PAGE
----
News: VMM-266 demonstrates Osprey to Japanese government officials
Story by Lance Cpl. Martin Egnash
MARINE CORPS AIR STATION NEW RIVER, N.C. — Marines with Marine Medium Tiltrotor Squadron 266 showcased the MV-22B Ospreys for the Japanese Ministry of Defense, Aug. 3.
The Marine Corps plans to bring Ospreys to Okinawa, Japan, in the future. However, before that happens, the Marine Corps wanted to demonstrate the aircraft to the Japanese officials.
Some of the people who witnessed the demonstration included the Marine Corps commandant deputy of aviation, the Japanese ambassador and the Japanese Minister of Defense.
“The Japanese (officials) want to see what this aircraft can do,” said Maj. John M. Ennis, VMM-266 executive officer. “They want to see what it can do, how safe it is and how much noise it makes.”
Ennis said many Japanese officials were concerned about bringing the aircraft to their country because they thought it might be loud and disruptive. The demonstration showed them the Osprey can be quiet, as well as effective.
“When the Osprey is in airplane mode, it has the ability to fly higher and with less disruptive noise than many other helicopters,” said Ennis.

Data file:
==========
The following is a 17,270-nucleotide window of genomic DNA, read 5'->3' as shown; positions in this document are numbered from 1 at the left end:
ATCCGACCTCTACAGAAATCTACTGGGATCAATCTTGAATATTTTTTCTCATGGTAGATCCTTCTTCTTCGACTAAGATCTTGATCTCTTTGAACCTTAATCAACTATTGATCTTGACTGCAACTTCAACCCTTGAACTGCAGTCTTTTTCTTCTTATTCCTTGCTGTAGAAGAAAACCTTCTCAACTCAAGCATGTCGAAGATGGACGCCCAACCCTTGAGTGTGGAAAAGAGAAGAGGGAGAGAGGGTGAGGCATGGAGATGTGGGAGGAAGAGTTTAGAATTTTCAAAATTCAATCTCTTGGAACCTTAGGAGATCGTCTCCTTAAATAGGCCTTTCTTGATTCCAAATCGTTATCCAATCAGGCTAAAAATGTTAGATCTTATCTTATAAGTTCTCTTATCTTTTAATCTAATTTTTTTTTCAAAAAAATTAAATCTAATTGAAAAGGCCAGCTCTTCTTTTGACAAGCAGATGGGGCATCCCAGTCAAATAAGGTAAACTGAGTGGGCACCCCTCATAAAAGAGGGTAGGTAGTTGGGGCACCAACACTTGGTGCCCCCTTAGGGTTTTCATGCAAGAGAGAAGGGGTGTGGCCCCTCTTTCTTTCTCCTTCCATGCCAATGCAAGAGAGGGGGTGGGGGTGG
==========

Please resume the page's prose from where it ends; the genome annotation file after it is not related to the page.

Marines with VMM-266 conducted the demonstration at Marine Corps Base Quantico, Va. They used four Ospreys to transport the officials while conducting simulated flight operations.
“We didn’t do anything too tactical,” said Ennis. “We just wanted to show them what the aircraft was like while conducting various flight patterns.”
Ennis said the flight patterns used will reflect the kind of flights they would do over Okinawa.
The squadron flew four Ospreys for more than six hours to showcase the safety of the MV-22B.
“If the Japanese (officials) can see that we’re using the same aircraft for an extended period of time, they will see Ospreys will be safe to fly in the Pacific.”
Ennis said one of the primary reasons why the Marine Corps is transitioning the Osprey into Okinawa is the aircraft’s effective range.
“Having the Osprey in the Pacific will increase our range and therefore our presence in that part of the world,” said Ennis.
Ennis said following World War II, Japan has maintained a purely defensive force.
“If any offensive action is ever needed in that part of the world, we are the ones who would do it,” said Ennis.